Tag Archives: #Fujichrome

Shinjuku Station, Tokyo 1997

I made this view in the blue light of dusk on an April evening in April 1997 at Tokyo’s busy Shinjuku Station.

At the time it was the busiest railway junction station in the world, handling more daily passengers that even London’s famous Clapham Junction.

I have used this photograph and others from my 1997 visit in a variety of publications over the last 25 years.

I exposed the photo on Fujichrome with my Nikon N90S mounted on a tripod. I was emulating a style of railway photography popular in the the Japanese magazines at the time which used the extreme blurring of a train through a scene to infer motion.

Tracking the Light Posts Daily!

Misty Morning at East Portal

October 1, 2004: in time-honored fashion, I followed a westward Guilford Rail System freight from the yard at East Deerfield to the east portal of the Hoosac Tunnel.

The river valleys were filled with autumn mist. I arrived at the grade crossing near the tunnel portal several minutes ahead of the freight (symbol WARJ).

As the roar of the EMD diesels grew closer, morning sun began to clear the mist making for cosmic lighting effects.

I exposed a series of Fujichrome slides using a Nikon F3 fitted with f2.8 180mm lens. I calculated my exposure manually using a Minolta Mark4 light meter, as I typically did with the F3.

I scanned these slides last night using an Epson V600 scanner with Epson Scan 2 software.

Tracking the Light Posts Every Day!

Amtrak at Oakland

On an afternoon in August 2009, I stood atop a parking garage near Jack London Square in Oakland, California where I made this view featuring an Amtrak Capitols train against a backdrop of the city’s sprawling port facilities.

I was working with a Canon EOS3 fitted with a 100-400mm zoom lens to expose a Fujichrome slide. This was several months before buying my first digital camera.

During my five week stay in California that year I exposed more than 80 rolls of color slide film. Many of my photos featured scenes around San Francisco Bay. At the time I envisioned writing a book on San Francisco, but I didn’t get sufficient interest from my publishers at the time to move that proposal forward.

Tracking the Light is Daily!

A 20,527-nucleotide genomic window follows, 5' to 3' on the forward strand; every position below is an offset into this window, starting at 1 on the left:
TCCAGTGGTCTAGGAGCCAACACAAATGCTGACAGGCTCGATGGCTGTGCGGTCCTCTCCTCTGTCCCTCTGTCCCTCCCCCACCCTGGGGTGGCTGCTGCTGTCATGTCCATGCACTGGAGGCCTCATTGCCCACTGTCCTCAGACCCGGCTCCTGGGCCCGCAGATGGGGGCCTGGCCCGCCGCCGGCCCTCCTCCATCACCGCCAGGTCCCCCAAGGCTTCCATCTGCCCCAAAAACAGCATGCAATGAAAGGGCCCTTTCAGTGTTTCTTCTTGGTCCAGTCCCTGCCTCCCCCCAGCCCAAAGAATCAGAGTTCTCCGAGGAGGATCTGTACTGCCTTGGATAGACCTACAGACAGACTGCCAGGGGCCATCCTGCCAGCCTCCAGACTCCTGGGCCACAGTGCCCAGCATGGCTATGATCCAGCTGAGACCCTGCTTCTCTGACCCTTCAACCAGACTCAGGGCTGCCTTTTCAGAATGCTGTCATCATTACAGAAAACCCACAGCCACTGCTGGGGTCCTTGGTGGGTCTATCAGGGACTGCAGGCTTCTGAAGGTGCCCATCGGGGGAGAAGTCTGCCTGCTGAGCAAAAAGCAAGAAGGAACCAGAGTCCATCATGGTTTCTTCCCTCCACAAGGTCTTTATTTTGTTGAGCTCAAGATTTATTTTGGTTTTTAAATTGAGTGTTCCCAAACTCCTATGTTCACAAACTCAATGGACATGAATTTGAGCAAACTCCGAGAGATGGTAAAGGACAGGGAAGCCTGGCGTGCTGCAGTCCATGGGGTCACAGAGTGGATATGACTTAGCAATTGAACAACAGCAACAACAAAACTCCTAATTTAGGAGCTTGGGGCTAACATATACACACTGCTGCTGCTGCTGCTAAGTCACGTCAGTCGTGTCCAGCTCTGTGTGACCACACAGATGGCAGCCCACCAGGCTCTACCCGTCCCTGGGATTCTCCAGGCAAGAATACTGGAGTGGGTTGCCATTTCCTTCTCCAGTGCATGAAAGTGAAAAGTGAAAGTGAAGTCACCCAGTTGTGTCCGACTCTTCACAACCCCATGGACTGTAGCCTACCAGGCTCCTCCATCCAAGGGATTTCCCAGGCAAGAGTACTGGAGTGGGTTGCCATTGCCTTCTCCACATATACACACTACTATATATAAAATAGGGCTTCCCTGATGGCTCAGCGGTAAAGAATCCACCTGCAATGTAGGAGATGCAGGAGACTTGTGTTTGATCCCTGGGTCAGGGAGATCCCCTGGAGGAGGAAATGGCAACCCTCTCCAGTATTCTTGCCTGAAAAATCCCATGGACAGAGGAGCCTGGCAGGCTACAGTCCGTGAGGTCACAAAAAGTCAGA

Rainy Day at Tobyhanna

In October 2005, I traveled with Delaware-Lackawanna’s PT98 that operated from Scranton to Slateford Junction, Pennsylvania.

At Tobyhanna the eastward freight stopped to switch, and I made a few photos on Fujichrome using a Nikon F3. It was pouring rain, so I made the best of it.

I scanned this image using a Nikon Coolscan 5000, and adjusted the TIF raw file in Adobe Lightroom to correct the color temperature and color balance while adjusting contrast and shadow detail.

Tracking the Light Posts Daily!

Stuttgart, Germany June 1999.

I made a brief visit to Stuttgart during a trip to Germany and Switzerland in 1999.

On my first afternoon in Stuttgart, I exposed this Fujichrome Sensia II (ISO 100) color slide of a classic tram ascending away from the city center. Notice the effects of cross lighting. (The sun is to the left of the camera).

At the time I was working with an N90s with 80-200mm zoom lens, my standard camera combination for the period.

I’ve found that different types of equipment lend to different sorts of compositions. I wonder what images I would have made in Stuttgart if I could have carried the Nikon Z6 that I own today?

Tracking the Light Posts Daily!

Thalys Departing Brussels Midi

On a whirlwind trip to Belgium, France and Germany in Spring 1999, I made this long telephoto image of the high-speed Thalys departing Brussels Midi for Paris.

I was working with my original Nikon N90S that I’d bought secondhand from Mike Gardner two years earlier fitted with a Tokina 400mm fixed telephoto that I bought from Doug Moore in the early 1990s. 

Most unusual was I was working with a short-lived slide film emulsion sold as Fujichrome MS 100/1000 that offered variable ISO through push/pull processing.

I’d rated this film at ISO 200, which gave me an extra stop over the Fujichrome Sensia II (ISO 100) that I normally used. Fuji offered processing for this film that came with a special mailer on which you would tick a box to select the desired ISO for processing.

The lighting was also unusual: it had been raining, but shafts of diffused sun light were peaking through heavy fast moving clouds.

400mm view at Brussels Midi in March 1999.

The effect of the 400mm lens compressed the complex array of track on approach to the busy Brussels terminal.

Enlarged portion of the above photo to show grain structure and detail.

Tracking the Light posts Daily!

Roscrea at Dusk

On the evening of November 27, 2003, I used my old Contax G2 rangefinder to expose this Fujichrome Sensia color slide of Irish Rail’s Nenagh Branch train departing Roscrea, County Tipperary.

This was toward the end of regular locomotive hauled trains on the branch. A few weeks later Irish Rail’s 2700-series diesel railcars would assume most of the runs on this branch, although locomotives with sets Cravens carriages would still occasionally make an appearance on the line into 2004.

Contax G2 with 45mm Zeiss lens.

Tracking the Light Posts Daily!

Toronto Transit Commission—Two Photos from Ten Years Ago.

In February 2010, I visited Toronto, Ontario with photographers Pat Yough and Chris Guss.

It was extra cold, but we made some stunning photos in the clear frosty light.

These view of TTC CLRVs (Canadian Light Rail Vehicles) were exposed using a Canon EOS-3 and Fujichrome slide film.

Tracking the Light Posts Every Day!